The latter is true, of course, but matters naught when it comes to an issue like term limits. Any amendment would have to be approved by three‐fourths of the states, but that isn’t as high a barrier as it might seem. After all, 15 states already term‐limit their legislators. (Voters in another six states voted to impose term limits, but the legislatures or courts subsequently overturned the measures.) However, the likelihood that two‐thirds of the members of Congress will vote themselves out of a job by sending forth an amendment is only theoretically above zero. Satan’s demons are more likely to vote to close Hell.
There are other potential election fixes, but few would be any more palatable to current members. For instance, adding congressional seats — the number 435 is set by statute, not the Constitution —would make gerrymandering more difficult, increasing the number of competitive districts. More fundamental reforms, such as ranked‐choice voting, multi‐member districts, and proportional representation, and more, would add more diverse perspectives to the national legislature by enhancing the voting power of political minorities. But these would be even more radical departures from the status quo, and thus less likely to win both congressional and state legislative approval.
Article V of the Constitution does allow an alternative: Two‐thirds of the states can request that a constitutional convention be convened. However, debate rages over whether such a gathering could be limited to the subject at hand. That leads even some fervent supporters of change hesitant to employ such an uncertain remedy. Conservative activists hoping to rein in spending and taxes have long fought bitterly over the wisdom of employing this tactic.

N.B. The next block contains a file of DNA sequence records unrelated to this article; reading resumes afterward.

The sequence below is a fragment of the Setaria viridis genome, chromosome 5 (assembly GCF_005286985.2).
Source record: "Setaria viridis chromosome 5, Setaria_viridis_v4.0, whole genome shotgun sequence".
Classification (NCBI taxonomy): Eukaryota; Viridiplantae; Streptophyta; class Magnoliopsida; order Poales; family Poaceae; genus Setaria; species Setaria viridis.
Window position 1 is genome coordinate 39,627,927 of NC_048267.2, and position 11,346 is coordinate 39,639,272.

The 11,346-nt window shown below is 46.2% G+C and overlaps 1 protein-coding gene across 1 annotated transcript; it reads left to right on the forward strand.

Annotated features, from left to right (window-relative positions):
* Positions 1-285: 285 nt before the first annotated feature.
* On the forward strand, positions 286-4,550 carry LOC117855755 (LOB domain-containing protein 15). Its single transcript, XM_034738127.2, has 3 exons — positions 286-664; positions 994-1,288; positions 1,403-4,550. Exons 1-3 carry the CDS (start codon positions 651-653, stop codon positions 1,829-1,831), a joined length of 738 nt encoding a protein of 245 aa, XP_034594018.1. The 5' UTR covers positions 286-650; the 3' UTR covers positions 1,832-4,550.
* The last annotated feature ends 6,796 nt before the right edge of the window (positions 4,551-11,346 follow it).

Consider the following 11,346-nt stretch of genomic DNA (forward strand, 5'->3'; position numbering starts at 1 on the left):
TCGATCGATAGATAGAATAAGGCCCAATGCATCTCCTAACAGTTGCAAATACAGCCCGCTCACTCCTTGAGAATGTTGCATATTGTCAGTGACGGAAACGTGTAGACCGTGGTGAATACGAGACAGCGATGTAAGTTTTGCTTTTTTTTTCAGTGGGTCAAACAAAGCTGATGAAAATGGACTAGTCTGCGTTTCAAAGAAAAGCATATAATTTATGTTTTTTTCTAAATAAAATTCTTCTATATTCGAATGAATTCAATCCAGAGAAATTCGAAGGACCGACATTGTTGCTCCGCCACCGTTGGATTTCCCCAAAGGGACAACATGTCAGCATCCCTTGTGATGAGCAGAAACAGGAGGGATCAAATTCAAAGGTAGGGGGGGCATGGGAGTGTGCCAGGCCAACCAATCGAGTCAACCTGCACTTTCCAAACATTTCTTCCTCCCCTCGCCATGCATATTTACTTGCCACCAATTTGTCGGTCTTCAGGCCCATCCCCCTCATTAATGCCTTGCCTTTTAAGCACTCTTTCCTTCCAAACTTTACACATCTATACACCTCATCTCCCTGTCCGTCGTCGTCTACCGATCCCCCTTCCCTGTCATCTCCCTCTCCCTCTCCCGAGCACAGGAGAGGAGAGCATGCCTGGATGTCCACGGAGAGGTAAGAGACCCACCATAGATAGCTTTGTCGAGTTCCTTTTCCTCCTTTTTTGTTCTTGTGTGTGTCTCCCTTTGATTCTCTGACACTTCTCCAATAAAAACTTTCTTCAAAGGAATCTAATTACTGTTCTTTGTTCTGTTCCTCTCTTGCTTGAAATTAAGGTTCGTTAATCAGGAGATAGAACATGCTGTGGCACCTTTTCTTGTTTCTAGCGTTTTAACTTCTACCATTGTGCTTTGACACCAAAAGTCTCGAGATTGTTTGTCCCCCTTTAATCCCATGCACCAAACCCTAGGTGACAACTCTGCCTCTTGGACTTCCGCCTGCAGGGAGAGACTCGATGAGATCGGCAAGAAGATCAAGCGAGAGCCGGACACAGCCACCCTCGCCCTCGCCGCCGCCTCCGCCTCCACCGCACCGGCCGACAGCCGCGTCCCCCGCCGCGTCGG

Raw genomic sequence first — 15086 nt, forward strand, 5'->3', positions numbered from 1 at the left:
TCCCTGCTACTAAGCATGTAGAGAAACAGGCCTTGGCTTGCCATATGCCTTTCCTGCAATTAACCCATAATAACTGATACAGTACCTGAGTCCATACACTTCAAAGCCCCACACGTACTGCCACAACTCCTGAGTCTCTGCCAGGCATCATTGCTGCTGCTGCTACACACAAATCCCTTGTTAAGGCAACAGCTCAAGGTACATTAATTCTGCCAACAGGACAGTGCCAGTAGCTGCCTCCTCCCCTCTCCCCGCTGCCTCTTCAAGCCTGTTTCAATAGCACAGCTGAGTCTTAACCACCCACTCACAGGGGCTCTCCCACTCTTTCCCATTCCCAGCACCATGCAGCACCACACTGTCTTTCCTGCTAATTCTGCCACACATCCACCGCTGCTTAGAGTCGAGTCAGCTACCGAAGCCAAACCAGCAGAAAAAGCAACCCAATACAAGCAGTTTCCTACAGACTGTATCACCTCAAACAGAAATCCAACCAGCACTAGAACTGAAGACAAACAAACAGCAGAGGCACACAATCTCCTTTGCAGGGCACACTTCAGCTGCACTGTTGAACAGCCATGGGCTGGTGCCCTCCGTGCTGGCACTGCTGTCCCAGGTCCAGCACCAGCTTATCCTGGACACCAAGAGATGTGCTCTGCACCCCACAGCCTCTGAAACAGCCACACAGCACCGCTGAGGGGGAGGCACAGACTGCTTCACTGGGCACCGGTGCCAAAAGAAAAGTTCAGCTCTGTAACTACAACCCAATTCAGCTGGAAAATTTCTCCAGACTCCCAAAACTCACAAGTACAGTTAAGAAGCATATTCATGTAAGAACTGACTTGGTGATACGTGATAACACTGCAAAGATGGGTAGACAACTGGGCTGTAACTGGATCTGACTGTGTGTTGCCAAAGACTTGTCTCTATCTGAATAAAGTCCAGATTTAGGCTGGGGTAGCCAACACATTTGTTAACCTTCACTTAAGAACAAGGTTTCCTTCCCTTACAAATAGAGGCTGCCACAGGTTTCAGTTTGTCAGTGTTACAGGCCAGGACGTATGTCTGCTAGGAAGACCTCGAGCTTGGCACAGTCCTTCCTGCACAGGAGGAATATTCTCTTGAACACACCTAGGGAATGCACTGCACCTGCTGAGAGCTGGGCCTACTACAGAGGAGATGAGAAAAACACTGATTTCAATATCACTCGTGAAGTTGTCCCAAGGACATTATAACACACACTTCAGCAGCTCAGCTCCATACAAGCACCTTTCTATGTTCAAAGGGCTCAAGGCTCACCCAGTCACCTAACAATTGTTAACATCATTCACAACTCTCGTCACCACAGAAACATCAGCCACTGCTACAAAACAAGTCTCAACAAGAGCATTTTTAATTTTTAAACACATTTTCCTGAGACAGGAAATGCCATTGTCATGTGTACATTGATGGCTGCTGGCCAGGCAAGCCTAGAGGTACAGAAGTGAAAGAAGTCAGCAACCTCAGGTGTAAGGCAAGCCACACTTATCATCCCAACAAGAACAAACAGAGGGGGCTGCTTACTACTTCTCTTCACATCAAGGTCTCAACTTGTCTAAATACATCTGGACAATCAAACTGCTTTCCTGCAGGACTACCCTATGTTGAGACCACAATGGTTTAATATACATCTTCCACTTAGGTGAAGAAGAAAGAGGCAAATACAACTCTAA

The best chance is to push for state‐imposed term limits on members of Congress, usually through voter initiatives. By the mid‐1990s 23 states had enacted such limits. Alas, in 1995 a 5–4 majority of the Supreme Court tossed these measures out, ruling that state authority over congressional elections did not reach that far. In that case, U.S. Term Limits, Inc. v. Ray Thornton, et al., frustrated Arkansas officeholders (Thornton was a Democratic congressman) sued to overturn restrictions imposed by state voters. Justice John Paul Stevens authored the opinion, which declared that states could not impose an additional qualification on candidates for federal office. He was joined by David Souter, Ruth Bader Ginsburg, and Stephen Breyer. Justice Anthony Kennedy completed the majority, penning a concurring opinion that included the hilarious complaint that the restriction would interfere with the “relationship between the people of the nation and their national government” and “disparage the republican character of the national government.” (It is jarring to realize that Republican presidents appointed Stevens, Souter, and Kennedy.)
Clarence Thomas authored the dissent, joined by Chief Justice William Rehnquist and Justices Antonin Scalia and Sandra Day O’Connor. They contended: